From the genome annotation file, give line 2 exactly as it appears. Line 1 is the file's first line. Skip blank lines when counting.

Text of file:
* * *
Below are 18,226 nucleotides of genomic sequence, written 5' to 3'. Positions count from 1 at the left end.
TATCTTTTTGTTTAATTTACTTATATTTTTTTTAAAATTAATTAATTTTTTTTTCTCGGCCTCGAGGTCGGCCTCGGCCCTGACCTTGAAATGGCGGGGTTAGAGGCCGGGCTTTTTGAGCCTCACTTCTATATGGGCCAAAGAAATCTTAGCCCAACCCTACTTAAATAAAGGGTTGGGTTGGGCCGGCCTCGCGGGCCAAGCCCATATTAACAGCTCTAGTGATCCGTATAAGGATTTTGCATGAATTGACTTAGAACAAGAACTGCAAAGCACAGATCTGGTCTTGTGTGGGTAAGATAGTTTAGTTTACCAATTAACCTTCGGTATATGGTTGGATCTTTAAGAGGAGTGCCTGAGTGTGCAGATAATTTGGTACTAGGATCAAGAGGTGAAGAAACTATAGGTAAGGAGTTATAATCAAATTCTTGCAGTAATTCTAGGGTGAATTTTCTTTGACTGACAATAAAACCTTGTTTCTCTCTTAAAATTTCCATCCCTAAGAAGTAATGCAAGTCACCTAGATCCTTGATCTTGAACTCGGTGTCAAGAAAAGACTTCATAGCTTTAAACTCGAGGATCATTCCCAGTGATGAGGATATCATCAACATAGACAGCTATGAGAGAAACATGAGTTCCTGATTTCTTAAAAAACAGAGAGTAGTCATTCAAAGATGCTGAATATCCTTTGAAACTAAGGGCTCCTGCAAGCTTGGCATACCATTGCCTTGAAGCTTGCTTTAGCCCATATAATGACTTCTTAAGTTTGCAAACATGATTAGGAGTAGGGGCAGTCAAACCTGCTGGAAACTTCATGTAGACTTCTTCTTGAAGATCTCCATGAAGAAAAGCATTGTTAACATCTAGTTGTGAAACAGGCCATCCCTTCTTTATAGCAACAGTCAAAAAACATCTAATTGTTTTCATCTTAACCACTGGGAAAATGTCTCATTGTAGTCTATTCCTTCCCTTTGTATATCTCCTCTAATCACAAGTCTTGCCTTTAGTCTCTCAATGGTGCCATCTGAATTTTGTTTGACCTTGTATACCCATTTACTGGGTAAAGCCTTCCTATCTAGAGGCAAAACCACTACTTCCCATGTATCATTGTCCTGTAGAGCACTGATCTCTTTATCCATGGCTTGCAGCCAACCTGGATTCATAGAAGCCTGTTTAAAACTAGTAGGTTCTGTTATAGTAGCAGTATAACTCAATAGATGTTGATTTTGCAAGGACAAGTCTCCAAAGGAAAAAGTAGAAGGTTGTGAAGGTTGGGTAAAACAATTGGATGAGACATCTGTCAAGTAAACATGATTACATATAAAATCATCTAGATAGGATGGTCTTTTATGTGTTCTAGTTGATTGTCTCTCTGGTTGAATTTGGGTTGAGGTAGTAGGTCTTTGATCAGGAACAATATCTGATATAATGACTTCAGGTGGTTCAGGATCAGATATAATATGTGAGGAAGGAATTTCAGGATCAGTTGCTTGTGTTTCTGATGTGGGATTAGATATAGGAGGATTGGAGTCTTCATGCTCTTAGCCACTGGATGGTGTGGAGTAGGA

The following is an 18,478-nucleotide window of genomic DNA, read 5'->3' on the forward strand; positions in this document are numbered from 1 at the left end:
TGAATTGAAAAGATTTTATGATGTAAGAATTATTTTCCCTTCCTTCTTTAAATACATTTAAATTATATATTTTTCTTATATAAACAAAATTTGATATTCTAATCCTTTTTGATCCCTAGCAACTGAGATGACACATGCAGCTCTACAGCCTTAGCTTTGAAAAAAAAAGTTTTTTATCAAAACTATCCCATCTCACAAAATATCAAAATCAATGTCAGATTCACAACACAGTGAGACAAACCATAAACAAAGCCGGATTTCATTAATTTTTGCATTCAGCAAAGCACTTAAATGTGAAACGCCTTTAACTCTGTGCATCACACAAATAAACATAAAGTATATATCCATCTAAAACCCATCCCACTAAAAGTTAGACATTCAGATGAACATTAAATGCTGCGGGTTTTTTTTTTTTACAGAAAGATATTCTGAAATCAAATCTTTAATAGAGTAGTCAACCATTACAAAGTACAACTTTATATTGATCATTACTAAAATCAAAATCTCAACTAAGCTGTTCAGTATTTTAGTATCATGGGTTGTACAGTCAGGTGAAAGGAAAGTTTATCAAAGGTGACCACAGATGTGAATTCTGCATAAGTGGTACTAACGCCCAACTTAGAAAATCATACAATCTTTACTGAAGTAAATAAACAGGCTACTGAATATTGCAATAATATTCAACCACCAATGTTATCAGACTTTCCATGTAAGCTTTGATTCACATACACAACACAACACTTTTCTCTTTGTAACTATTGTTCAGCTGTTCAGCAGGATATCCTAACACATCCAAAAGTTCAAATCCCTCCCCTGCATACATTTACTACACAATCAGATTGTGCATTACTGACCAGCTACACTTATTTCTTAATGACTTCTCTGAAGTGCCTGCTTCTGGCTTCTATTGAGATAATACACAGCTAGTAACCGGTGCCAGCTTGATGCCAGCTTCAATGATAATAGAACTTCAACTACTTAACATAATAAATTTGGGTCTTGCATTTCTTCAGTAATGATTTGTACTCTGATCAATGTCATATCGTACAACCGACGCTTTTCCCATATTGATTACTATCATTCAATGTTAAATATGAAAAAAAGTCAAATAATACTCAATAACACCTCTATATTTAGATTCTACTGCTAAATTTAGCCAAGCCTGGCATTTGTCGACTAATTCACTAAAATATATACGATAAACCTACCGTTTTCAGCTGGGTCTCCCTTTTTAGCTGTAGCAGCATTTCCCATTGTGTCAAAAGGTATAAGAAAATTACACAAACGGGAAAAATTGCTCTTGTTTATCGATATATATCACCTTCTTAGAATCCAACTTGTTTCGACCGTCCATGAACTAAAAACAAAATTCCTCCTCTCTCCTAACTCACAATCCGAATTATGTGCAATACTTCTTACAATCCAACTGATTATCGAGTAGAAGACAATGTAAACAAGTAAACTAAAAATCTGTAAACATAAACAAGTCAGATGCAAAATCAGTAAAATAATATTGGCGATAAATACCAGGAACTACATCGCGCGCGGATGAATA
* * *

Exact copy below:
TATCTTTTTGTTTAATTTACTTATATTTTTTTTAAAATTAATTAATTTTTTTTTCTCGGCCTCGAGGTCGGCCTCGGCCCTGACCTTGAAATGGCGGGGTTAGAGGCCGGGCTTTTTGAGCCTCACTTCTATATGGGCCAAAGAAATCTTAGCCCAACCCTACTTAAATAAAGGGTTGGGTTGGGCCGGCCTCGCGGGCCAAGCCCATATTAACAGCTCTAGTGATCCGTATAAGGATTTTGCATGAATTGACTTAGAACAAGAACTGCAAAGCACAGATCTGGTCTTGTGTGGGTAAGATAGTTTAGTTTACCAATTAACCTTCGGTATATGGTTGGATCTTTAAGAGGAGTGCCTGAGTGTGCAGATAATTTGGTACTAGGATCAAGAGGTGAAGAAACTATAGGTAAGGAGTTATAATCAAATTCTTGCAGTAATTCTAGGGTGAATTTTCTTTGACTGACAATAAAACCTTGTTTCTCTCTTAAAATTTCCATCCCTAAGAAGTAATGCAAGTCACCTAGATCCTTGATCTTGAACTCGGTGTCAAGAAAAGACTTCATAGCTTTAAACTCGAGGATCATTCCCAGTGATGAGGATATCATCAACATAGACAGCTATGAGAGAAACATGAGTTCCTGATTTCTTAAAAAACAGAGAGTAGTCATTCAAAGATGCTGAATATCCTTTGAAACTAAGGGCTCCTGCAAGCTTGGCATACCATTGCCTTGAAGCTTGCTTTAGCCCATATAATGACTTCTTAAGTTTGCAAACATGATTAGGAGTAGGGGCAGTCAAACCTGCTGGAAACTTCATGTAGACTTCTTCTTGAAGATCTCCATGAAGAAAAGCATTGTTAACATCTAGTTGTGAAACAGGCCATCCCTTCTTTATAGCAACAGTCAAAAAACATCTAATTGTTTTCATCTTAACCACTGGGAAAATGTCTCATTGTAGTCTATTCCTTCCCTTTGTATATCTCCTCTAATCACAAGTCTTGCCTTTAGTCTCTCAATGGTGCCATCTGAATTTTGTTTGACCTTGTATACCCATTTACTGGGTAAAGCCTTCCTATCTAGAGGCAAAACCACTACTTCCCATGTATCATTGTCCTGTAGAGCACTGATCTCTTTATCCATGGCTTGCAGCCAACCTGGATTCATAGAAGCCTGTTTAAAACTAGTAGGTTCTGTTATAGTAGCAGTATAACTCAATAGATGTTGATTTTGCAAGGACAAGTCTCCAAAGGAAAAAGTAGAAGGTTGTGAAGGTTGGGTAAAACAATTGGATGAGACATCTGTCAAGTAAACATGATTACATATAAAATCATCTAGATAGGATGGTCTTTTATGTGTTCTAGTTGATTGTCTCTCTGGTTGAATTTGGGTTGAGGTAGTAGGTCTTTGATCAGGAACAATATCTGATATAATGACTTCAGGTGGTTCAGGATCAGATATAATATGTGAGGAAGGAATTTCAGGATCAGTTGCTTGTGTTTCTGATGTGGGATTAGATATAGGAGGATTGGAGTCTTCATGCTCTTAGCCACTGGATGGTGTGGAGTAGGA